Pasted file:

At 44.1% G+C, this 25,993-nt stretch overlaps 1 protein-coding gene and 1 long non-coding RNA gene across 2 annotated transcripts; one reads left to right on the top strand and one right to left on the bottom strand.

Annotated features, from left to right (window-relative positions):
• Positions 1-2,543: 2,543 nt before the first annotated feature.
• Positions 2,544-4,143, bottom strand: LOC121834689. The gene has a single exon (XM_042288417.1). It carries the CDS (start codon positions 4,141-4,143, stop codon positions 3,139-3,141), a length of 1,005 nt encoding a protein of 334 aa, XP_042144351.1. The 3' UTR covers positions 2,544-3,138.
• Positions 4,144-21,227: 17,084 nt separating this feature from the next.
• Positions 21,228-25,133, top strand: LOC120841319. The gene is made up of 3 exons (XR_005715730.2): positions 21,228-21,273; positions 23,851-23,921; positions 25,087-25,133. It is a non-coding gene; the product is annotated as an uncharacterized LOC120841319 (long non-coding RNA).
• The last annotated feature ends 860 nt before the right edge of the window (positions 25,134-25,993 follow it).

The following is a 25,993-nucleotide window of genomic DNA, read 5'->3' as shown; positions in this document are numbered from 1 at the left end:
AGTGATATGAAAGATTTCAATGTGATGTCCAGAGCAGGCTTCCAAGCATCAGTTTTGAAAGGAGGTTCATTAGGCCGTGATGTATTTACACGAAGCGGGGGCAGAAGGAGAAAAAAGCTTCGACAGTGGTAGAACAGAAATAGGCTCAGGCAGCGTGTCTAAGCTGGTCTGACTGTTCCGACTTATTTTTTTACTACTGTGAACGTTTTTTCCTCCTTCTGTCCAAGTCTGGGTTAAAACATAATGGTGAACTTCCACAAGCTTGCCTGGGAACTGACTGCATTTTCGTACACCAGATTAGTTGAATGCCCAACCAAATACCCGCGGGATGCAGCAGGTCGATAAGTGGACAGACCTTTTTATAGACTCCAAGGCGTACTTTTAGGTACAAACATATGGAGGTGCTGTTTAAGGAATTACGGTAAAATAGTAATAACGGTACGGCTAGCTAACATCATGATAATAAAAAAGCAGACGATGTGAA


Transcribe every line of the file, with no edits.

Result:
At 44.1% G+C, this 25,993-nt stretch overlaps 1 protein-coding gene and 1 long non-coding RNA gene across 2 annotated transcripts; one reads left to right on the top strand and one right to left on the bottom strand.

Annotated features, from left to right (window-relative positions):
• Positions 1-2,543: 2,543 nt before the first annotated feature.
• Positions 2,544-4,143, bottom strand: LOC121834689. The gene has a single exon (XM_042288417.1). It carries the CDS (start codon positions 4,141-4,143, stop codon positions 3,139-3,141), a length of 1,005 nt encoding a protein of 334 aa, XP_042144351.1. The 3' UTR covers positions 2,544-3,138.
• Positions 4,144-21,227: 17,084 nt separating this feature from the next.
• Positions 21,228-25,133, top strand: LOC120841319. The gene is made up of 3 exons (XR_005715730.2): positions 21,228-21,273; positions 23,851-23,921; positions 25,087-25,133. It is a non-coding gene; the product is annotated as an uncharacterized LOC120841319 (long non-coding RNA).
• The last annotated feature ends 860 nt before the right edge of the window (positions 25,134-25,993 follow it).

The following is a 25,993-nucleotide window of genomic DNA, read 5'->3' as shown; positions in this document are numbered from 1 at the left end:
AGTGATATGAAAGATTTCAATGTGATGTCCAGAGCAGGCTTCCAAGCATCAGTTTTGAAAGGAGGTTCATTAGGCCGTGATGTATTTACACGAAGCGGGGGCAGAAGGAGAAAAAAGCTTCGACAGTGGTAGAACAGAAATAGGCTCAGGCAGCGTGTCTAAGCTGGTCTGACTGTTCCGACTTATTTTTTTACTACTGTGAACGTTTTTTCCTCCTTCTGTCCAAGTCTGGGTTAAAACATAATGGTGAACTTCCACAAGCTTGCCTGGGAACTGACTGCATTTTCGTACACCAGATTAGTTGAATGCCCAACCAAATACCCGCGGGATGCAGCAGGTCGATAAGTGGACAGACCTTTTTATAGACTCCAAGGCGTACTTTTAGGTACAAACATATGGAGGTGCTGTTTAAGGAATTACGGTAAAATAGTAATAACGGTACGGCTAGCTAACATCATGATAATAAAAAAGCAGACGATGTGAA